Many are still falling for the green energy con

The term "green energy" refers to the benign environmental impact of fuel sources, such as wind and solar, that President Barack Obama promoted in a speech on Tuesday. It does not refer to that industry's investment returns, which have been awful over the long haul.

The three U.S. domestic mutual funds that focus on green energy gained more than 20 percent in the 12 months through Tuesday. That still left them with five-year losses ranging from about 50 percent to 80 percent, compared to a decline of just over 10 percent in Energy Select Sector SPDR, an exchange-traded fund that holds traditional energy stocks.

But investors continue to be drawn to the niche, sometimes through private investment vehicles that can be less than legitimate. The North American Securities Administrators Association, a financial regulators' organization, recently warned of a proliferation in "green energy" investment scams.

"In some cases, the promoters may be operating a fraudulent shell company and not producing anything," the warning said.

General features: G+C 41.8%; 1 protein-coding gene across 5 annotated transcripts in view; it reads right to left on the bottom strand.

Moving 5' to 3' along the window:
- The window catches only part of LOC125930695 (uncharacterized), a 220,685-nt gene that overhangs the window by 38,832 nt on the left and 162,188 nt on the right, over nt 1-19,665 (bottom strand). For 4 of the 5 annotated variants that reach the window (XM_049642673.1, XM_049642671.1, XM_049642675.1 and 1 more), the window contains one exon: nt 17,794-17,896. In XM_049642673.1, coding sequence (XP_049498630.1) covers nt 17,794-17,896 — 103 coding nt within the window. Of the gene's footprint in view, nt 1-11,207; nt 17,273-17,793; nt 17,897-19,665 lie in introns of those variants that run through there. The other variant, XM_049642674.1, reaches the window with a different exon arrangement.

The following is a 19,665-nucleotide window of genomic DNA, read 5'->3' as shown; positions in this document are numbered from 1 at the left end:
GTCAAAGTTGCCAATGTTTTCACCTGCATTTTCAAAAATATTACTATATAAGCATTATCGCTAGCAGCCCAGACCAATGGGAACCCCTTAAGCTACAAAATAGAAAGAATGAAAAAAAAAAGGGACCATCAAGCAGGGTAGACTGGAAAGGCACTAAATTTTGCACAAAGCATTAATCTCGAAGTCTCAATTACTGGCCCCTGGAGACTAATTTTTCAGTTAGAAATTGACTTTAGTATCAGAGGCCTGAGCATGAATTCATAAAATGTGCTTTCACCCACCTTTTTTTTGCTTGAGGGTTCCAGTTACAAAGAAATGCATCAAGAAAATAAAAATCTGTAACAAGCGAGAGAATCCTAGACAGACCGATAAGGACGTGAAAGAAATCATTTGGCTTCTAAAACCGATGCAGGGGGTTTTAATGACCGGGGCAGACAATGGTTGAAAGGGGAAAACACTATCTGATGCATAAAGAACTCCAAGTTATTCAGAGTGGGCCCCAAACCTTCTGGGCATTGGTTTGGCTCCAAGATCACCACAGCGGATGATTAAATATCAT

Over the last few months, the organization reported, fraudsters were convicted and in some cases sent to prison for selling stakes in nonexistent oil and gas projects in North Dakota to two elderly Texas women; stealing more than $10 million in Missouri from thousands of investors in a bogus energy company and peddling unregistered securities, including oil futures contracts, in Ohio.

Even when everything is legit and companies do produce something, it has seldom been profitable. Renewable energy advocates expect that to change. Hurdles like intense price competition and comparatively high production costs are being cleared or dropping away, they contend, and that makes the stocks promising, albeit risky, assets.
The chances that current green energy technology will be profitable are remote.  It is too inefficient and uncompetitive.  We are better off investing in research that may eventually come up with an alternative that will not cost more than people are willing to pay.


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